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Poarch Creek Band of Indians High School Graduate Shunned for Wearing Cultural Regalia

17-year-old Chelsey Ramer is a Poarch Creek Band of Indians member who wore an eagle feather in her graduation cap during her graduation ceremony at Escambia Academy High School, a private school in Atmore, Alabama last month. Feathers, and eagle feathers in particular, hold a special significance for many Natives (which is federally recognized), and are sometimes used to commemorate special events—graduations included.

Yet Ramer was fined $1,000, prevented from accessing her high school transcripts, and was deprived of the diploma she earned for wearing the eagle feather because of a bizarre and racist contract (which Ramer did not sign) that outlined that feathers are not allowed to be worn during graduation. Three other Native students were so fearful of the school’s exclusionary policy that they declined to wear an eagle feather.

An online petition called “Chelsey Ramer can’t graduate because she is proud to be Native American” was created in response to the incident, and raised more than enough money to cover the $1,000 fine—but it turns out it Ramer won’t be fined at all. ICTMN reports that the school has reversed its decision, and Ramer has now received her diploma.

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2 thoughts on “Poarch Creek Band of Indians High School Graduate Shunned for Wearing Cultural Regalia

  1. There was no racist or cultural bias here. The rule was for wearing anything attached to the official grad clothing of robe and hat….not even a cross, star of Divid, viking helmet, Irish cap or other thing was to be added. The student knew the rules and thought she would, an underage 17 year old,…..do just as she pleased…..sneaking the feather on at the last minute before going on stage…. defying her teachers and the board members’ rule. She’s no heroine…Get real here and stop being biased and doing the blame gaming. By doing so whoever wrote this report up IS BEING biased, racist and anti Christian. One thing this private christian school attempts to do is to teach honesty and the respect of elders and fellow students…. She obviously DIDN’T get it…..perhaps spent too much time day dreaming about how special she’d look with a feather flopping around in her face come grad day. But, not to worry……She keeps adding up more and more monetary donations for her college….as well meaning nitwits empty their pockets out to help honor the brave young maiden….~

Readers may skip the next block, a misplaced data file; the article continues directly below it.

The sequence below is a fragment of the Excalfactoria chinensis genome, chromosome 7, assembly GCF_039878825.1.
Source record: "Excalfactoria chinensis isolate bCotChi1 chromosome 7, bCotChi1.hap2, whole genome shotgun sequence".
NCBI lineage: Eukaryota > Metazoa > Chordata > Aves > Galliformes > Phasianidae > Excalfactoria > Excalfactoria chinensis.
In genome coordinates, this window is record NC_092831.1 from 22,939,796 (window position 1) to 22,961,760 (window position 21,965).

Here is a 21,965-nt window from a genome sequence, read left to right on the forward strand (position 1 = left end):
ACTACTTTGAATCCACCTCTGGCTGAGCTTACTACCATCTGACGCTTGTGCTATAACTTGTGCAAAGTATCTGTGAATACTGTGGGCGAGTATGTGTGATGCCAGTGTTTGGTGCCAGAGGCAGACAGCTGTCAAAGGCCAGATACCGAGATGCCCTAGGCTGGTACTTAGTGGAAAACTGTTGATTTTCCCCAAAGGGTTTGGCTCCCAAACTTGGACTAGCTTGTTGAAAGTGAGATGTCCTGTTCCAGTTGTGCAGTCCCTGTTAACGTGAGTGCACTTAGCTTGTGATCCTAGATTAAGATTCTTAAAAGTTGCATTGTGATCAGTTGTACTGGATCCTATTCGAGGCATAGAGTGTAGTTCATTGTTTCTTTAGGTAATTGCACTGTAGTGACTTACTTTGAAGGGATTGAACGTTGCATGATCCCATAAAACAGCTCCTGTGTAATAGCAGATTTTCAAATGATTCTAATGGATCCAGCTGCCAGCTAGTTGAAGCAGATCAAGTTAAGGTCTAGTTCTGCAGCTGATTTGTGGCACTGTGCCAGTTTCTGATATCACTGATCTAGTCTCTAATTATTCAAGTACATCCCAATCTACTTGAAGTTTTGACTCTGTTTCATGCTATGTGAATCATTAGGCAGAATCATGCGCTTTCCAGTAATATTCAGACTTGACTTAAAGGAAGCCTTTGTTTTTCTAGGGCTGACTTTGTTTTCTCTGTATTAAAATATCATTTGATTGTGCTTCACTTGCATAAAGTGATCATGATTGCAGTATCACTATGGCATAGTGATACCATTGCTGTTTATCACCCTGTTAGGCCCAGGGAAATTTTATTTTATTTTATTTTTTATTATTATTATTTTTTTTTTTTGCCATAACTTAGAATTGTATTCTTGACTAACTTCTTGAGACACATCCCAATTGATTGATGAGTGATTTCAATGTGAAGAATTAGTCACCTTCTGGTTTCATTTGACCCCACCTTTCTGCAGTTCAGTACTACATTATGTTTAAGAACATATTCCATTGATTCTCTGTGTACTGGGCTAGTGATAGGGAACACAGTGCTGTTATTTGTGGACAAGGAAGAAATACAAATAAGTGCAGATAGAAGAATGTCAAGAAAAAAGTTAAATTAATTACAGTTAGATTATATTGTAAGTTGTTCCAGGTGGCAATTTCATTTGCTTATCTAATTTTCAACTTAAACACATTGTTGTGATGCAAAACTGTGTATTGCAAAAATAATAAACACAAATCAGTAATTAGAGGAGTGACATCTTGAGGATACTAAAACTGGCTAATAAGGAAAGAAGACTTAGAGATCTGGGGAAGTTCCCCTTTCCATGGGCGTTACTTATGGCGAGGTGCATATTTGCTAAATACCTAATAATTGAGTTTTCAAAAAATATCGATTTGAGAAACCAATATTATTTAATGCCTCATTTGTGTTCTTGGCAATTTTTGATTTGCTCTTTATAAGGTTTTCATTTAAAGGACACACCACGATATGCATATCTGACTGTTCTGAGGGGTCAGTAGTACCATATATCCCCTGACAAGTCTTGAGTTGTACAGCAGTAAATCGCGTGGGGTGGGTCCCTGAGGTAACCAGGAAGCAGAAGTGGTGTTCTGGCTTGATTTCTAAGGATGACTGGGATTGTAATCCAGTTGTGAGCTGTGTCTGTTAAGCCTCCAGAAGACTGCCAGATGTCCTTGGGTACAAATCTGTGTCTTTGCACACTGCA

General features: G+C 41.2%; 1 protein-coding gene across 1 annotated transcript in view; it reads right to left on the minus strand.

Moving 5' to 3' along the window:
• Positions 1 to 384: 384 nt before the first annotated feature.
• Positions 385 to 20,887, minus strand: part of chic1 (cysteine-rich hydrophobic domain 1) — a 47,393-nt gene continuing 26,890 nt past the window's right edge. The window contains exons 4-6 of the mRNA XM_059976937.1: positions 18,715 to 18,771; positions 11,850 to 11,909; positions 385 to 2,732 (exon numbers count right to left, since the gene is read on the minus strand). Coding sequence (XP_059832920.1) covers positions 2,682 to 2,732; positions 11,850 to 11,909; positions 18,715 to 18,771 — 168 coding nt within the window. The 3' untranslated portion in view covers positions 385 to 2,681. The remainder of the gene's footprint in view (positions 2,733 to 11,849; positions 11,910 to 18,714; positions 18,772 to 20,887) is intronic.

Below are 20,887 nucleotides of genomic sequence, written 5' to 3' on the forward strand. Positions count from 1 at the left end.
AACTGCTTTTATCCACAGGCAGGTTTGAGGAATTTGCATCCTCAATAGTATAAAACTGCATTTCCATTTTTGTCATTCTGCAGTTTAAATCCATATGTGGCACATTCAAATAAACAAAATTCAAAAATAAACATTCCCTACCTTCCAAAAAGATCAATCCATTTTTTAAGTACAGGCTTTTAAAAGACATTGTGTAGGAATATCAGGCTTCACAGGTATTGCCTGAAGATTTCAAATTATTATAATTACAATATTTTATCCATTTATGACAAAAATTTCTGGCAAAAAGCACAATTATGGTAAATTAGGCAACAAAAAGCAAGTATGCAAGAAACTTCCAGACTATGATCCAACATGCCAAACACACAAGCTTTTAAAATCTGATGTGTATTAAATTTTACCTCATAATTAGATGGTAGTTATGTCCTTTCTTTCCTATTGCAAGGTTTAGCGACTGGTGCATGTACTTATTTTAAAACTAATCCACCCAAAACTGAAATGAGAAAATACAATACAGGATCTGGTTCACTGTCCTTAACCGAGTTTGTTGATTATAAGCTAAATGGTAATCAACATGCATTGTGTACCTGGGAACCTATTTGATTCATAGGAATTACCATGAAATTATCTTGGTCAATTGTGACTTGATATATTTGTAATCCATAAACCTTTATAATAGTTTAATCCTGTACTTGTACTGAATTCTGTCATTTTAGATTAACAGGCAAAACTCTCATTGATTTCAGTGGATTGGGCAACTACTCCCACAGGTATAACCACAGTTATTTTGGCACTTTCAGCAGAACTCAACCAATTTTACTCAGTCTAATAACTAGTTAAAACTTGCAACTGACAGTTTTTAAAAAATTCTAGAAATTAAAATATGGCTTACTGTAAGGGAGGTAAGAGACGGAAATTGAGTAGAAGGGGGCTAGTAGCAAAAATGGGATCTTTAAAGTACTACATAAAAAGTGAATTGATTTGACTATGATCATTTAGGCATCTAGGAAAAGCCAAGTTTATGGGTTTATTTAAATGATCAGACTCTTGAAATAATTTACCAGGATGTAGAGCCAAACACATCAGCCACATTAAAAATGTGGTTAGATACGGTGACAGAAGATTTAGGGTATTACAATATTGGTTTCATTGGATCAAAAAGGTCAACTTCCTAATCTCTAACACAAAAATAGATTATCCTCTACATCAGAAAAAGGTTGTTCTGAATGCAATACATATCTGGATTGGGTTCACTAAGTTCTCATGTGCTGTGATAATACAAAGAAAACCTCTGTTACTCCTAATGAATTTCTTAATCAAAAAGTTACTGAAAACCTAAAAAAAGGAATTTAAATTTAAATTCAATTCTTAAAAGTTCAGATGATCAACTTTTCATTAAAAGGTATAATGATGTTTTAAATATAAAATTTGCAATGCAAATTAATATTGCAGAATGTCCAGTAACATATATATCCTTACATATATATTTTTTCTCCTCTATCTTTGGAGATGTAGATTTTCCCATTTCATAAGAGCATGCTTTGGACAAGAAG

2. I agree with you that the actions of the school was not racist but it was culturally insensitive, yet very racially aware. When I graduated from a 98.9% white, conservative, christian, midwest graduate school, I wore cultural regalia to honor the slaves, my ancestors and the community who were denied an opportunity to obtain and college degree and the life that it would afford me. It had nothing to do with the school itself, but had everything to do with carrying my culture everywhere I go and in everything that I do, even in celebration. As you would imagine, I received a multitude of stares and awkward looks which I didn’t understand. And yes, my school had hidden somewhere, the sam rule about not “adding to the regalia”. I wanted to know why all these White Folks were giving me this look. So, a middle age woman was brave enough to ask me about my ethnic graduation stole. She even stated that it was “upstaging” the honors tassels. I had the opportunity to explain to her why I was wearing the stole. She remarked that the stole was beautiful and that she thought the reason I was wearing the stole was in honor and celebration. She confirmed that with her question. I then asked her why was it appeared to be making people uncomfortable. And you know what this middle-aged white woman told me? It’s because of the same reasons you wear it, Whites do not want to be reminded that there was a time in our history that they denied Blacks, Natives and others basic human rights based on race or ethnicity. She stated that my pride was someone else’s shame.

    That’s my experience.

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